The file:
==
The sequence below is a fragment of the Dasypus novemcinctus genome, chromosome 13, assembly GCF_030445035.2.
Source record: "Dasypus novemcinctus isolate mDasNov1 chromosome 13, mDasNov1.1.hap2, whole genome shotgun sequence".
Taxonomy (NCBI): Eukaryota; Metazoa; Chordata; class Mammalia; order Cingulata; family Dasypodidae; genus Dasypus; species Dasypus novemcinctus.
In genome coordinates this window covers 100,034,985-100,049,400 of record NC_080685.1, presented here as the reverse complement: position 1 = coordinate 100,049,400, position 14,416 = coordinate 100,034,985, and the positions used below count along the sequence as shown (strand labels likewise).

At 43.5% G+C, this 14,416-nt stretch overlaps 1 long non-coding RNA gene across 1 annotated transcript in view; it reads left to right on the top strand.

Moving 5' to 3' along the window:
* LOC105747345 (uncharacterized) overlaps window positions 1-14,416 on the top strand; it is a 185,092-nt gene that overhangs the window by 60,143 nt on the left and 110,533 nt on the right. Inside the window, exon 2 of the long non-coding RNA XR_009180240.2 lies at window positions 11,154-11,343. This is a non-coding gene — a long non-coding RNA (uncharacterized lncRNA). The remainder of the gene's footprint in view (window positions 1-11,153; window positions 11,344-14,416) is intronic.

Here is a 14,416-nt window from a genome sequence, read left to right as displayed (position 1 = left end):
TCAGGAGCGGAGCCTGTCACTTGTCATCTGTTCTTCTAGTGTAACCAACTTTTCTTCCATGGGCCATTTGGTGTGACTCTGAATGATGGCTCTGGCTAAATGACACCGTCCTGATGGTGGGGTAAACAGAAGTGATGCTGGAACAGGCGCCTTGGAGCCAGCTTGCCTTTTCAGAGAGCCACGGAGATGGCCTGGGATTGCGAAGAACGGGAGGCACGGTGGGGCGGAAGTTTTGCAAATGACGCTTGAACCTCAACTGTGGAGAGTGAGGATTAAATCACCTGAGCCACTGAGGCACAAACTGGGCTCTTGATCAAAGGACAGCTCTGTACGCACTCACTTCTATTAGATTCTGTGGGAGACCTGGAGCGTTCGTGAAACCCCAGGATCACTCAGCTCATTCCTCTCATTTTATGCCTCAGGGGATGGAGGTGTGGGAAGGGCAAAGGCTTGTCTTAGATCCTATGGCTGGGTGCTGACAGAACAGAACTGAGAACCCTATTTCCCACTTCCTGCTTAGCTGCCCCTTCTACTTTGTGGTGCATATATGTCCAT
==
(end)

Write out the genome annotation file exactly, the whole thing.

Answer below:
The sequence below is a fragment of the Dasypus novemcinctus genome, chromosome 13, assembly GCF_030445035.2.
Source record: "Dasypus novemcinctus isolate mDasNov1 chromosome 13, mDasNov1.1.hap2, whole genome shotgun sequence".
Taxonomy (NCBI): Eukaryota; Metazoa; Chordata; class Mammalia; order Cingulata; family Dasypodidae; genus Dasypus; species Dasypus novemcinctus.
In genome coordinates this window covers 100,034,985-100,049,400 of record NC_080685.1, presented here as the reverse complement: position 1 = coordinate 100,049,400, position 14,416 = coordinate 100,034,985, and the positions used below count along the sequence as shown (strand labels likewise).

At 43.5% G+C, this 14,416-nt stretch overlaps 1 long non-coding RNA gene across 1 annotated transcript in view; it reads left to right on the top strand.

Moving 5' to 3' along the window:
* LOC105747345 (uncharacterized) overlaps window positions 1-14,416 on the top strand; it is a 185,092-nt gene that overhangs the window by 60,143 nt on the left and 110,533 nt on the right. Inside the window, exon 2 of the long non-coding RNA XR_009180240.2 lies at window positions 11,154-11,343. This is a non-coding gene — a long non-coding RNA (uncharacterized lncRNA). The remainder of the gene's footprint in view (window positions 1-11,153; window positions 11,344-14,416) is intronic.

Here is a 14,416-nt window from a genome sequence, read left to right as displayed (position 1 = left end):
TCAGGAGCGGAGCCTGTCACTTGTCATCTGTTCTTCTAGTGTAACCAACTTTTCTTCCATGGGCCATTTGGTGTGACTCTGAATGATGGCTCTGGCTAAATGACACCGTCCTGATGGTGGGGTAAACAGAAGTGATGCTGGAACAGGCGCCTTGGAGCCAGCTTGCCTTTTCAGAGAGCCACGGAGATGGCCTGGGATTGCGAAGAACGGGAGGCACGGTGGGGCGGAAGTTTTGCAAATGACGCTTGAACCTCAACTGTGGAGAGTGAGGATTAAATCACCTGAGCCACTGAGGCACAAACTGGGCTCTTGATCAAAGGACAGCTCTGTACGCACTCACTTCTATTAGATTCTGTGGGAGACCTGGAGCGTTCGTGAAACCCCAGGATCACTCAGCTCATTCCTCTCATTTTATGCCTCAGGGGATGGAGGTGTGGGAAGGGCAAAGGCTTGTCTTAGATCCTATGGCTGGGTGCTGACAGAACAGAACTGAGAACCCTATTTCCCACTTCCTGCTTAGCTGCCCCTTCTACTTTGTGGTGCATATATGTCCAT